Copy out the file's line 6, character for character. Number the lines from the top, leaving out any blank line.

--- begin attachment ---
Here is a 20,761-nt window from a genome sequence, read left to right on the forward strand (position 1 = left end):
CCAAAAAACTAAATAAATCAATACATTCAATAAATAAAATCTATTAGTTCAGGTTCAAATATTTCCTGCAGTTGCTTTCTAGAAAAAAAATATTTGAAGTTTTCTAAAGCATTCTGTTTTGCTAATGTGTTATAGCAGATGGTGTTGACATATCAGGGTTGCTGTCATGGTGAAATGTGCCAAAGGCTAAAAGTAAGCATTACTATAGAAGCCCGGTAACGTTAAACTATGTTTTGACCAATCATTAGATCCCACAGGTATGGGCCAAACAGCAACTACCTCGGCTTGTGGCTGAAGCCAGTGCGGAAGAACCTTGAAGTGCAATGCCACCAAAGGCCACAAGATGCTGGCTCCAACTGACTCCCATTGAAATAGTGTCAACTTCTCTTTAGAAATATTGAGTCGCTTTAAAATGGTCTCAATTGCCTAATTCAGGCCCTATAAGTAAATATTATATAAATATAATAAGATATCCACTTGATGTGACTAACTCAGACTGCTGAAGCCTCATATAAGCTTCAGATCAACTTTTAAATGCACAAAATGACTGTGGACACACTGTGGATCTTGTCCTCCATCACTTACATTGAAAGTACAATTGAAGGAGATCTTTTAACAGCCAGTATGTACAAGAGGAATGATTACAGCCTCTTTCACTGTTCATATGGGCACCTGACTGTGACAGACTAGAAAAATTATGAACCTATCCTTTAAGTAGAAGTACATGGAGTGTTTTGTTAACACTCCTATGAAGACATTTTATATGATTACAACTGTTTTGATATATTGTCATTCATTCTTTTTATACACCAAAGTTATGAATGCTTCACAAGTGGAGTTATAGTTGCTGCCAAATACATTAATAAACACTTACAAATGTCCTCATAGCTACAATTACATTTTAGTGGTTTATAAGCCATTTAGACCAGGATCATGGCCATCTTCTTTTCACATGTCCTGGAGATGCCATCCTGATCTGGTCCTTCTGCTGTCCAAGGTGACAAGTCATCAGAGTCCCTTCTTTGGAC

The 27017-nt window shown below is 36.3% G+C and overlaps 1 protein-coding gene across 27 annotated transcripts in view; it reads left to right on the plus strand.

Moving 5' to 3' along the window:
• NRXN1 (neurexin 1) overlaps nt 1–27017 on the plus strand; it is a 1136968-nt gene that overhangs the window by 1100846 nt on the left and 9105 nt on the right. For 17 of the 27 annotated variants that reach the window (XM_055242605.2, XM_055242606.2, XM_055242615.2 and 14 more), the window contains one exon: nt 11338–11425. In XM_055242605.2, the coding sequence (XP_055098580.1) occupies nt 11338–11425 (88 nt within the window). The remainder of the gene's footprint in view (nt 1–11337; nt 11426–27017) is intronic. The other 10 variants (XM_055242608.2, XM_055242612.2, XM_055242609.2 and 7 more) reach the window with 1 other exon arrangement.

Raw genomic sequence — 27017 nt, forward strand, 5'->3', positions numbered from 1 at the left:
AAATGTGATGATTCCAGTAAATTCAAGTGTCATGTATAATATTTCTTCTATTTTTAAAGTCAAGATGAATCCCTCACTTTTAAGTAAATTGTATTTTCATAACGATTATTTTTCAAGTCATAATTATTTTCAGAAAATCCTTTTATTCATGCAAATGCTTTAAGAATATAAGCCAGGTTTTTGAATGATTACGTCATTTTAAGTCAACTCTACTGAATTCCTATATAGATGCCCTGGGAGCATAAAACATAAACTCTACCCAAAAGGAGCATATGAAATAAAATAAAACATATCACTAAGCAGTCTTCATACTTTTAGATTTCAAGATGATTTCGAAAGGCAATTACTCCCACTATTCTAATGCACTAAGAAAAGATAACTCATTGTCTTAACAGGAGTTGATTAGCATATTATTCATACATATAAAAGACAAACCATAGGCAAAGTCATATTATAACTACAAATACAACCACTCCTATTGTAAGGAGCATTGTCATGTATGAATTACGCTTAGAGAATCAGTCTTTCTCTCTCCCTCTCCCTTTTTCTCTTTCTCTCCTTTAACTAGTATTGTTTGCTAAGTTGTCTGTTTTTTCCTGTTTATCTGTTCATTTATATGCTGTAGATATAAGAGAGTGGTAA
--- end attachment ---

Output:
Raw genomic sequence — 27017 nt, forward strand, 5'->3', positions numbered from 1 at the left: